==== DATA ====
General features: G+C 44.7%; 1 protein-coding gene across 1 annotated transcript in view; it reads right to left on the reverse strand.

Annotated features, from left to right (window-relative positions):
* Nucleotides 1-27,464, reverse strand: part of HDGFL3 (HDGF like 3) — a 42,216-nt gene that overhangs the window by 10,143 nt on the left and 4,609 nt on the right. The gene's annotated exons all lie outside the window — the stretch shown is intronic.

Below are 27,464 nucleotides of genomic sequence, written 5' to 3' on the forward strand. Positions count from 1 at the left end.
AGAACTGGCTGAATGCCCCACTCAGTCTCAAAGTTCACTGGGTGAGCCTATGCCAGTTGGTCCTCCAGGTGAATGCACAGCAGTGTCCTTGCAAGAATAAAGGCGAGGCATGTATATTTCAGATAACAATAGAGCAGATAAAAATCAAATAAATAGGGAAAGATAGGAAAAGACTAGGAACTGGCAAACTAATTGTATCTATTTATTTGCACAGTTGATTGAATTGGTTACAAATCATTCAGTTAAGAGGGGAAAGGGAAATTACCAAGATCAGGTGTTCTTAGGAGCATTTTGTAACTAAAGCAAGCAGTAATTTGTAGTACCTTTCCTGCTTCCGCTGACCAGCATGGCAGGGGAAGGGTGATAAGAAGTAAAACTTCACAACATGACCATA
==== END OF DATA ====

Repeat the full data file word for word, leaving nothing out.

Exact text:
General features: G+C 44.7%; 1 protein-coding gene across 1 annotated transcript in view; it reads right to left on the reverse strand.

Annotated features, from left to right (window-relative positions):
* Nucleotides 1-27,464, reverse strand: part of HDGFL3 (HDGF like 3) — a 42,216-nt gene that overhangs the window by 10,143 nt on the left and 4,609 nt on the right. The gene's annotated exons all lie outside the window — the stretch shown is intronic.

Below are 27,464 nucleotides of genomic sequence, written 5' to 3' on the forward strand. Positions count from 1 at the left end.
AGAACTGGCTGAATGCCCCACTCAGTCTCAAAGTTCACTGGGTGAGCCTATGCCAGTTGGTCCTCCAGGTGAATGCACAGCAGTGTCCTTGCAAGAATAAAGGCGAGGCATGTATATTTCAGATAACAATAGAGCAGATAAAAATCAAATAAATAGGGAAAGATAGGAAAAGACTAGGAACTGGCAAACTAATTGTATCTATTTATTTGCACAGTTGATTGAATTGGTTACAAATCATTCAGTTAAGAGGGGAAAGGGAAATTACCAAGATCAGGTGTTCTTAGGAGCATTTTGTAACTAAAGCAAGCAGTAATTTGTAGTACCTTTCCTGCTTCCGCTGACCAGCATGGCAGGGGAAGGGTGATAAGAAGTAAAACTTCACAACATGACCATA